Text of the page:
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Think out of the box when handling "routine" crimes

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February 11, 2009

Think out of the box when handling "routine" crimes

 
Submitted by:
Scott Buhrmaster, PoliceOne Managing Editor

Following a recent news report that a “Jaws of Life” rescue tool had been stolen from an Alabama fire station, a member on one firefighting web site cautioned officials in the area to keep an eye on their local ATMs. “The jaws will work well to pop the safe open,” he wrote. “We had a similar problem a couple of years ago.”

This incident serves as a reminder to be sure that you stay in contact with key entities – like fire departments and EMS units -- who can tip you off to crimes that can signal more trouble coming. Firefighters and police officials in the area of the Jaws theft were baffled as to why someone would target a piece of equipment like this. This alert FR1 member gives a great answer to that question.

Be sure that members of your agency are inspired to look deeper and think out of the box when taking crime reports. Ask yourself, "This crime seems odd. Could it mean something else?" Odd, seemingly "harmless" crimes can also flag possible terrorist preparation. In his book, Terrorism Prevention and Response, author Cliff Mariani suggests the following:   

    • Stay alert for "routine" crimes that can serve as red flags to possible terrorist planning. Vast quantities of dangerous and deadly chemicals (which could be diverted from manufacturing, transportation, storage and sales facilities for a chemical warfare attack) are lawfully used in the manufacture of common products. Prowling incidents, burglaries, thefts, missing inventory, suspicious new applicants for employment, etc. are 'red flag' events that require immediate investigation.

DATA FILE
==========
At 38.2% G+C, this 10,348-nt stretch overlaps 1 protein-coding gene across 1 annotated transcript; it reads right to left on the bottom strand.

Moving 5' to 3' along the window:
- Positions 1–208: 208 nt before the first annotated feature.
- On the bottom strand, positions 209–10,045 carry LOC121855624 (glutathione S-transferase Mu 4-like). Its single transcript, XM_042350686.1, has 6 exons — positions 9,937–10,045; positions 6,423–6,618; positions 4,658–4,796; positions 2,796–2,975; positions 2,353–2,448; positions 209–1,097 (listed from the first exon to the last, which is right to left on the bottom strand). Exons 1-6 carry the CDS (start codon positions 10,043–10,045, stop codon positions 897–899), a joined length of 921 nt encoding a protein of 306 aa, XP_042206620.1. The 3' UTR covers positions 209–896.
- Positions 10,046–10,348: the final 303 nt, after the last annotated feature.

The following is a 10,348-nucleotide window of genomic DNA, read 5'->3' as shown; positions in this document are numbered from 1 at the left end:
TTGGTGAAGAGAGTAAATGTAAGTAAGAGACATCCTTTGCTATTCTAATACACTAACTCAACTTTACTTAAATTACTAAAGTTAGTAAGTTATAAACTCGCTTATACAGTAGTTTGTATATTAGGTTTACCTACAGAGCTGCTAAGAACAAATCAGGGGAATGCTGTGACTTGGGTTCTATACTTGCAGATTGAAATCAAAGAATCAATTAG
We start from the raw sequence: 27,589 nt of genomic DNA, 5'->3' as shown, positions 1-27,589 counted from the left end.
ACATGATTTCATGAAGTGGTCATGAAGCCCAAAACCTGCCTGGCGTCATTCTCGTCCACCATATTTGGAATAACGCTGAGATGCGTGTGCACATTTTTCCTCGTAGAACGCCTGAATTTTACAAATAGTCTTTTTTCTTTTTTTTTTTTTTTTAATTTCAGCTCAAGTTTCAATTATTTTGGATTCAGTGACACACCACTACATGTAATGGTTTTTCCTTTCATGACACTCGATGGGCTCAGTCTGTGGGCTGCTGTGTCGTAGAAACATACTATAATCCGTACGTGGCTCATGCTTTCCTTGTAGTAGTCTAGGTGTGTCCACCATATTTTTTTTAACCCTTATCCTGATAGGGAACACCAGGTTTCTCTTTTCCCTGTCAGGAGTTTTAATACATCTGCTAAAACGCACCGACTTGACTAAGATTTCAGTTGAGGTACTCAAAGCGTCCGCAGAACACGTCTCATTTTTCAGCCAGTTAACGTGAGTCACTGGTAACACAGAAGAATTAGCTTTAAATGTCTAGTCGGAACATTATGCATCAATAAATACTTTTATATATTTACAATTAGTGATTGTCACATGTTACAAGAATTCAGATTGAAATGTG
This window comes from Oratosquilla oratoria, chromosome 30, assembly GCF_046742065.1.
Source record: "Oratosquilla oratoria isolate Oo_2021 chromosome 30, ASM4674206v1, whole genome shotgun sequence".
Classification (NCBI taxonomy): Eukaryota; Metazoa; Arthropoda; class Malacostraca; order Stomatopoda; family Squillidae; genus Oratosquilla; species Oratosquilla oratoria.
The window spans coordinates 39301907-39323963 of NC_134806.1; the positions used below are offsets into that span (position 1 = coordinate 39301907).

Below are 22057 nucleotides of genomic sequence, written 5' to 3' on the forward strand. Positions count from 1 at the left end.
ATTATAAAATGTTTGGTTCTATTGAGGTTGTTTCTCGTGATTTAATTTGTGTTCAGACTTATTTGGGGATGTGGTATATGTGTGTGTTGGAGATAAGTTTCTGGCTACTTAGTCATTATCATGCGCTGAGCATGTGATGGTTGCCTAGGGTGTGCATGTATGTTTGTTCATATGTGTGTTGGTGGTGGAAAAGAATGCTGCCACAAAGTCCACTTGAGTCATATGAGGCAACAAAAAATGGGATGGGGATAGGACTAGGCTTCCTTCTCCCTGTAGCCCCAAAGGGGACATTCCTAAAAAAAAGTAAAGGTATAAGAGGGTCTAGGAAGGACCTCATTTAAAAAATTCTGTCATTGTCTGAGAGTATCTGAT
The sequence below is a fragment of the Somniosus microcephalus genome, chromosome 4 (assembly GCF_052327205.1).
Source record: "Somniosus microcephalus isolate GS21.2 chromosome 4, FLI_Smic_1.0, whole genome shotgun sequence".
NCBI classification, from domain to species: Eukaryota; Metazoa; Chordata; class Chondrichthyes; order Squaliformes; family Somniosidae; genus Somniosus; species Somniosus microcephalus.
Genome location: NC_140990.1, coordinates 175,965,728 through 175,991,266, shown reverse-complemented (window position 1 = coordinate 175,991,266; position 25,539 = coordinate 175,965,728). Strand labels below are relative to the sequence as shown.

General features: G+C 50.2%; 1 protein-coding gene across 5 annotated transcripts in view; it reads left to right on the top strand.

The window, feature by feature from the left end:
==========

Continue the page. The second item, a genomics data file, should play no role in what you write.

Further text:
If any of the following products are produced, stored or sold in large quantities in your patrol sector, pay special attention to the facility while on patrol: bleaching products, chlorine products, cleaning solutions, crowd/riot control sprays, disinfectants, drain cleaners, dyes, fertilizers, fumigation products, fungicides, galvanizing solutions, herbicides, insecticides, pesticides, metal polishes, organic chemicals, pharmaceuticals, photographic solutions, plastics/polymers, solvents, weed killers.

    • Develop information-sharing relationships with local merchants, landlords and manufacturers that can yield quick alerts to suspicious persons and behavior. Ask merchants to remain alert for inexplicable purchasing anomalies (i.e. large purchases of potentially harmful products). Ask manufacturers to keep you abreast of any out-of-the-ordinary occurrences at their plants or within their staff that may be worthy of focus. Ask landlords to stay alert for tenants and/or tenant behavior that may give them pause. Alert citizens can provide tremendous strength to a counter-terrorism awareness campaign.

Thinking beyond the obvious and making sure your “intelligence web” is vast and diversified can help keep you one step ahead.





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